• GEG331 Dissertation Report: Geography

    The dissertation is an original, substantive and independent research project in an aspect of Geography. It is typically based on approximately 20 - 25 days of primary research and several weeks of analysis and write-up. The end result must be less than 10,000 words of text. The dissertation offers you the chance to follow your personal interests and to demonstrate your capabilities as a Geographer. During the course of your dissertation you will be supported by a student-led discussion group and a staff supervisor, and you will also provide constructive criticism to fellow students undertaking related research projects, learning from their research problems and subsequent solutions. This support and supervision is delivered through the 'Dissertation Support' module, which is a co-requisite.

  • GEG332 Dissertation Support: Geography

    This module provides structured, student-led peer-group support and academic staff group supervision for students undertaking the 30-credit 'Dissertation Report: Geography' module. This support and supervision is assessed through the submission of a PowerPoint Poster in TB1 and the submission in TB2 of an individually composed, critical and reflective log of the 5 dissertation peer-group meetings and the 4 group supervisory meetings (with a verified record of attendance at meetings). Working within a supervised Student Peer Group, you will also have the opportunity to provide constructive criticism to fellow students undertaking related research projects, learning from their research problems and subsequent solutions. This module complements the 'Dissertation Report: Geography' module, which is a co-requisite.

  • GEGM04 Modelling Earth Systems

    An understanding of the environment is increasingly important in many areas, e.g. industry, agriculture, conservation, health, science, and planning. This module introduces computational modelling in a geographical context. It aims to develop thinking about environmental issues within a modelling framework, and to develop practical skills in developing and using computational models, and in computer data analysis and visualisation. Examples are focused on solving practical scientific problems in environmental dynamics and climate change, focussing on modelling the terrestrial carbon and hydrological cycles.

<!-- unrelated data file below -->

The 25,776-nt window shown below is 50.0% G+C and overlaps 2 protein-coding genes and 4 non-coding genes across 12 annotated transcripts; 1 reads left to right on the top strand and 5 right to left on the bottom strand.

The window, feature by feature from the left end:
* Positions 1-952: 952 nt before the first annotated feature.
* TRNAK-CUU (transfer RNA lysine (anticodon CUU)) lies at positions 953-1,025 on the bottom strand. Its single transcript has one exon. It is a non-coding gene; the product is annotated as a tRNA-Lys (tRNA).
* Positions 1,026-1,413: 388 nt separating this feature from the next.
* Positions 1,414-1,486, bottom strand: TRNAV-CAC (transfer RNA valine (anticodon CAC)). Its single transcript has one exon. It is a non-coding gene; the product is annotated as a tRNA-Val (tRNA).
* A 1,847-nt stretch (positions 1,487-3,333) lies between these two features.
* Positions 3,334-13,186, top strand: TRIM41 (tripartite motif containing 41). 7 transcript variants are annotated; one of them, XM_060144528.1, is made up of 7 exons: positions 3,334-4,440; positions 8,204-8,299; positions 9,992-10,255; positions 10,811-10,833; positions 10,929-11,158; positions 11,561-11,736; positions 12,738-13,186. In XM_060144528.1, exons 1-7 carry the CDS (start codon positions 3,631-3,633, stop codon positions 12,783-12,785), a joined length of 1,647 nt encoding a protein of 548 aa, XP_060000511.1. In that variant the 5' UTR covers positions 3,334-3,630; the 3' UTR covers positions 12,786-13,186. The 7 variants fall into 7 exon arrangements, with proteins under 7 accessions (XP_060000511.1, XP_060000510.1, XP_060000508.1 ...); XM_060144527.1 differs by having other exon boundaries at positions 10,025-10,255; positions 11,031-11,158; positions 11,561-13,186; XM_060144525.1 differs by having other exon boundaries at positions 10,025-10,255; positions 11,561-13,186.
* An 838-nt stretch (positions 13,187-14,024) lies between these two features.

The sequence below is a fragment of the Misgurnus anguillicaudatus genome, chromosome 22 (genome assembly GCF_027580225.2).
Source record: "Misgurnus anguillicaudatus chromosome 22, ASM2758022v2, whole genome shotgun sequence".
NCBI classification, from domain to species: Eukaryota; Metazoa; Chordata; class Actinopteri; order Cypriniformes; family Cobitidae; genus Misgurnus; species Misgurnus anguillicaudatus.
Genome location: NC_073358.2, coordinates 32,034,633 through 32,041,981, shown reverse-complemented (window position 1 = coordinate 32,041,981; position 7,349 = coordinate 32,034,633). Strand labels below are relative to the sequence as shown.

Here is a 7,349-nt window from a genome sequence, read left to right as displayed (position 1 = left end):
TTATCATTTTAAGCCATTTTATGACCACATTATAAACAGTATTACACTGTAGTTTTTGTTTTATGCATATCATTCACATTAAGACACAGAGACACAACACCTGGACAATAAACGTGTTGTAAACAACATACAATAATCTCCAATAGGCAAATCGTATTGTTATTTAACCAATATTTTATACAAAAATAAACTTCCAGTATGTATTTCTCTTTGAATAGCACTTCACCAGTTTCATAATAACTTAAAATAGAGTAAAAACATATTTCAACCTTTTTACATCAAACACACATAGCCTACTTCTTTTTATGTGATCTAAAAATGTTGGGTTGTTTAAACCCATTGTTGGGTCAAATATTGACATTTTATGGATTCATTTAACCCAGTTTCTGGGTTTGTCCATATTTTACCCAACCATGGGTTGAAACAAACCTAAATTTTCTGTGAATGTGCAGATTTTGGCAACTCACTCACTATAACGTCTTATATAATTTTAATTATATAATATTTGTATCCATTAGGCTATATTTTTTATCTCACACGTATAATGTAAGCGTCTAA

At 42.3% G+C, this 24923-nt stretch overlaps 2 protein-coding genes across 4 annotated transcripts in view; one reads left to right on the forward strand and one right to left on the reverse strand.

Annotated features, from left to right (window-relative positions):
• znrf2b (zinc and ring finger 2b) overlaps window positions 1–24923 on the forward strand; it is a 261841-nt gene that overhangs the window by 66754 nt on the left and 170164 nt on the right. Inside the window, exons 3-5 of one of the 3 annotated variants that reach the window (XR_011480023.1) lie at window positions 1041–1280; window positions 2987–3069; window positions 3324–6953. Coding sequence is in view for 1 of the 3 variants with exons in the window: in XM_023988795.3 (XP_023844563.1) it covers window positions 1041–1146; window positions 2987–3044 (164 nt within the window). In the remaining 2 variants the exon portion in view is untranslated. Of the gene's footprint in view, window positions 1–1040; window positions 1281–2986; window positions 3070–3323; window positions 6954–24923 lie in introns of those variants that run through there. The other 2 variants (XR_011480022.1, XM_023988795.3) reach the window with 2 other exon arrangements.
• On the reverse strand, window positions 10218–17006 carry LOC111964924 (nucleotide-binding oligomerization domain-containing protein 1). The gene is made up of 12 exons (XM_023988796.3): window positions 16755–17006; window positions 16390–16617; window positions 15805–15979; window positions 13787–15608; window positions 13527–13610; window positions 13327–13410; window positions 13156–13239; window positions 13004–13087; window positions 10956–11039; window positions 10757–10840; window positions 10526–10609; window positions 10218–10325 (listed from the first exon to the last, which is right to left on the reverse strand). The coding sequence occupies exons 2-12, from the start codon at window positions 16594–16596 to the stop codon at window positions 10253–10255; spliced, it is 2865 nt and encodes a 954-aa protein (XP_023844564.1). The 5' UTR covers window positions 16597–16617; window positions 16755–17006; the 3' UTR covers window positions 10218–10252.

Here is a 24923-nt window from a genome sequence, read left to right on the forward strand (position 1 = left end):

• GEGM07 Principles of Environmental Dynamics

    This module aims to explain and understand past, present and potential future changes in the Earth's climate and environment. It provides a broad approach to environmental processes and dynamics operating on land, in the oceans and in the atmosphere on a global and regional scale. Emphasis is placed on the evidence available for reconstructing past environmental dynamics, the implications for present-day processes, future predictions and likely impacts.

  • GEGM10 Satellite Remote Sensing

    This module explains the use of remote sensing as a tool for gathering and analyzing information about human resources and the natural environment. It is appropriate for students who would find it valuable to understand how information about human activity and environmental change is retrieved from images of the Earth acquired by satelite or aircraft instruments. Emphasis is placed on the role of ongoing missions in providing operational information for science and society. Lecture material is supported by hands-on experience exploring satellite images in a computer environment.


  • The effects of clouds on the ecohydrology of the Galapagos Islands. (current)

    Student name:
    Other supervisor: Prof Natascha Kljun
  • 'The Development and Management of the Highways England Soft Estate and the implications of Climate Change.' (awarded 2017)

    Student name:
    Other supervisor: Prof Geoff Proffitt